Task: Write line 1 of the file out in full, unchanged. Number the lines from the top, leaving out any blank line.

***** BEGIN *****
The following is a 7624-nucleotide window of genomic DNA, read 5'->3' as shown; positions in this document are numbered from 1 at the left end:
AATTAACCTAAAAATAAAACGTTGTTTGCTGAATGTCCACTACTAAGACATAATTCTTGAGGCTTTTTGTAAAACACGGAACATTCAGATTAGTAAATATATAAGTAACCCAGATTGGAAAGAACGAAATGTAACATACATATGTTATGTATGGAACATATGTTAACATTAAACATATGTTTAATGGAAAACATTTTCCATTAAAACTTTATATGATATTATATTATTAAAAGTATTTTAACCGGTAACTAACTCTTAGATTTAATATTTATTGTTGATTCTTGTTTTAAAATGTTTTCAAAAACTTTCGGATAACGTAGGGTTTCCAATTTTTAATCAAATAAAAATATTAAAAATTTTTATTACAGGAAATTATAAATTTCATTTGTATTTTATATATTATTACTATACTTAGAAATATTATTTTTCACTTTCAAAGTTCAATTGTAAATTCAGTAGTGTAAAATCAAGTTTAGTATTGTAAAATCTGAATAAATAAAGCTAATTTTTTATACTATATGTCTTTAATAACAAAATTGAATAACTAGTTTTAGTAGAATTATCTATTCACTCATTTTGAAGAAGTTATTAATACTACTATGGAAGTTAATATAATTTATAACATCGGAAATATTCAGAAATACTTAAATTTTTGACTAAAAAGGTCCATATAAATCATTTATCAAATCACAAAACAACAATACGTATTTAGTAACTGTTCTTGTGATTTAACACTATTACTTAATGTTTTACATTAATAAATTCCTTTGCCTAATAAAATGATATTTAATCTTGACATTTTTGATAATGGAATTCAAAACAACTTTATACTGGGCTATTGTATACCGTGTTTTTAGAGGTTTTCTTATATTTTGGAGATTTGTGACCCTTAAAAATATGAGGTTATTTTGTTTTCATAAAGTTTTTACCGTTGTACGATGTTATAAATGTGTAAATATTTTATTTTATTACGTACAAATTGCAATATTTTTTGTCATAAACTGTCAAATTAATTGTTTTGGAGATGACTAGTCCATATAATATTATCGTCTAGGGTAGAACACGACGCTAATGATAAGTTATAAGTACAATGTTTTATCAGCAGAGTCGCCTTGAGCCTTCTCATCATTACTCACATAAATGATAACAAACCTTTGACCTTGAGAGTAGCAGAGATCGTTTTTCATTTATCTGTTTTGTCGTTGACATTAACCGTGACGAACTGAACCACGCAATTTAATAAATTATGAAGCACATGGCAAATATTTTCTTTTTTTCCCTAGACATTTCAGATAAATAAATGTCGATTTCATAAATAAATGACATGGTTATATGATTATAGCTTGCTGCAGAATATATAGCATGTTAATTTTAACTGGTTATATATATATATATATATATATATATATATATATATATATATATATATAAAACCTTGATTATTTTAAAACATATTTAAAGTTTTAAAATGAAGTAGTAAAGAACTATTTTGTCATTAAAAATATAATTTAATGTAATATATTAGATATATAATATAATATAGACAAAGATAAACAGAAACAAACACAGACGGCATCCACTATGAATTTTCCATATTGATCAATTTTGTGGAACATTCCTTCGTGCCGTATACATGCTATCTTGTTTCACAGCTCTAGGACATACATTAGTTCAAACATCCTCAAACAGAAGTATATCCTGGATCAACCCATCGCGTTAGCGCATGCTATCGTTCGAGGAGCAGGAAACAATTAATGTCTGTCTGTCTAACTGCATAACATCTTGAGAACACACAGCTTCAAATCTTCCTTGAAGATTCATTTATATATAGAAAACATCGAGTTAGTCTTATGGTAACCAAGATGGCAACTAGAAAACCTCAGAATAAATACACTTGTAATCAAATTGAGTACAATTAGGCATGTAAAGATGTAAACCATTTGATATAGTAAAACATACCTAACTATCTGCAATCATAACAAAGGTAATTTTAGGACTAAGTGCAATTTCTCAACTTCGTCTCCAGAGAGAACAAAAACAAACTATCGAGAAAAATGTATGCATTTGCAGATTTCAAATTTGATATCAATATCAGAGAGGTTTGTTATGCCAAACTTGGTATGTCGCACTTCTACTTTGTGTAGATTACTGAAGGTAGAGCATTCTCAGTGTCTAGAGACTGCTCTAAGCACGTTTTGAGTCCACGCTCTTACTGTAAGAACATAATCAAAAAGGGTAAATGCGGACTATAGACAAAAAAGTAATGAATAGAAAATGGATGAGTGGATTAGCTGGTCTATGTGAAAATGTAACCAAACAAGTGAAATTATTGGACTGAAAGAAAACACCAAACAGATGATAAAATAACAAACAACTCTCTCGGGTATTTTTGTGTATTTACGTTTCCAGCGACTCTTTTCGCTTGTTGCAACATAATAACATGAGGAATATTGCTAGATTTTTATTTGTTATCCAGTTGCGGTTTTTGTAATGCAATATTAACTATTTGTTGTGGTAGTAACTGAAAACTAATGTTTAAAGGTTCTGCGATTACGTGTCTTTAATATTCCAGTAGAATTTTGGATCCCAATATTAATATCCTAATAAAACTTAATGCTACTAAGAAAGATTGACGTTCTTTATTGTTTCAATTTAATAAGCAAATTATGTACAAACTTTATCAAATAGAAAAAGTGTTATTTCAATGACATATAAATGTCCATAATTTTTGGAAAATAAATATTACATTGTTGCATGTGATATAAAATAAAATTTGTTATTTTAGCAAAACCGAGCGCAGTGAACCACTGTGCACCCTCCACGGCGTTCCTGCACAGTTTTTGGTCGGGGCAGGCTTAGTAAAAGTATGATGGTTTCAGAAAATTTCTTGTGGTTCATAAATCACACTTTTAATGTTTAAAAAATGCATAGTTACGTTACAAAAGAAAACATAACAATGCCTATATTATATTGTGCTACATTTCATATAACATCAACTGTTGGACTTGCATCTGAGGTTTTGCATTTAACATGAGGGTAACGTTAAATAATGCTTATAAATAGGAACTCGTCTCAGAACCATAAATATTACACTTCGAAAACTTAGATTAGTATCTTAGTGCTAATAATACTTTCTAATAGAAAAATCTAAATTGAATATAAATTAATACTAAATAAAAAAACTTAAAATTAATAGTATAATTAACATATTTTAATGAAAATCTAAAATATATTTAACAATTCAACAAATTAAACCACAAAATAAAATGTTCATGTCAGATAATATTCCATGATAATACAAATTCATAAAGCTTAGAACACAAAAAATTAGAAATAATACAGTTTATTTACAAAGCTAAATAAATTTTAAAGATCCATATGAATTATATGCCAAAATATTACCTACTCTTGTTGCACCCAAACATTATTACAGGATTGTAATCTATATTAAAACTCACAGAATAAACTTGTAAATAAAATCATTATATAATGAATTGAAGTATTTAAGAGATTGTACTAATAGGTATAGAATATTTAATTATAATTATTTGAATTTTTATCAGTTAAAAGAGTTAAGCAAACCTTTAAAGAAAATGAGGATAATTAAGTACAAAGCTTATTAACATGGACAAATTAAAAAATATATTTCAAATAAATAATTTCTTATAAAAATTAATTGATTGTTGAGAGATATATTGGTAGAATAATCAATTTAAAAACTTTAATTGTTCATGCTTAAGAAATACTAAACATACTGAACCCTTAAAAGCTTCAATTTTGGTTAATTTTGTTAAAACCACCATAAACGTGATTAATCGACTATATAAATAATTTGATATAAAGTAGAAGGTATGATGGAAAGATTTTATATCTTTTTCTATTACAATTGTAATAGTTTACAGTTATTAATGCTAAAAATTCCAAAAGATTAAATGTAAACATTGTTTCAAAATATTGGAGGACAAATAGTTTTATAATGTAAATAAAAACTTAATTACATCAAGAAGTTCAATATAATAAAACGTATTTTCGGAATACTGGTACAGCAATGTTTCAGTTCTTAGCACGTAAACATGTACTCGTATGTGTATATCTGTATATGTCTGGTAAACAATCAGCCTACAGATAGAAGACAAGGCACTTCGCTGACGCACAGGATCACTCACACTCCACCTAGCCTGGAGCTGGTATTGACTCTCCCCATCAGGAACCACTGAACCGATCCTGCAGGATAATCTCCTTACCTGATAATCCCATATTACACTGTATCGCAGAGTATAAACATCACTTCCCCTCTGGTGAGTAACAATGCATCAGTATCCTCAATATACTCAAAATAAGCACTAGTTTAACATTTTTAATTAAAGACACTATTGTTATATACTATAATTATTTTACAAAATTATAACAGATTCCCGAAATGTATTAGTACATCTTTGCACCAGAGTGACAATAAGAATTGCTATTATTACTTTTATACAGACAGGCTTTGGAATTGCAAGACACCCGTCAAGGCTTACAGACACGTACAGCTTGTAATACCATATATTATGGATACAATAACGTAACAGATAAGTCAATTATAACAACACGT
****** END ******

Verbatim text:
The following is a 7624-nucleotide window of genomic DNA, read 5'->3' as shown; positions in this document are numbered from 1 at the left end: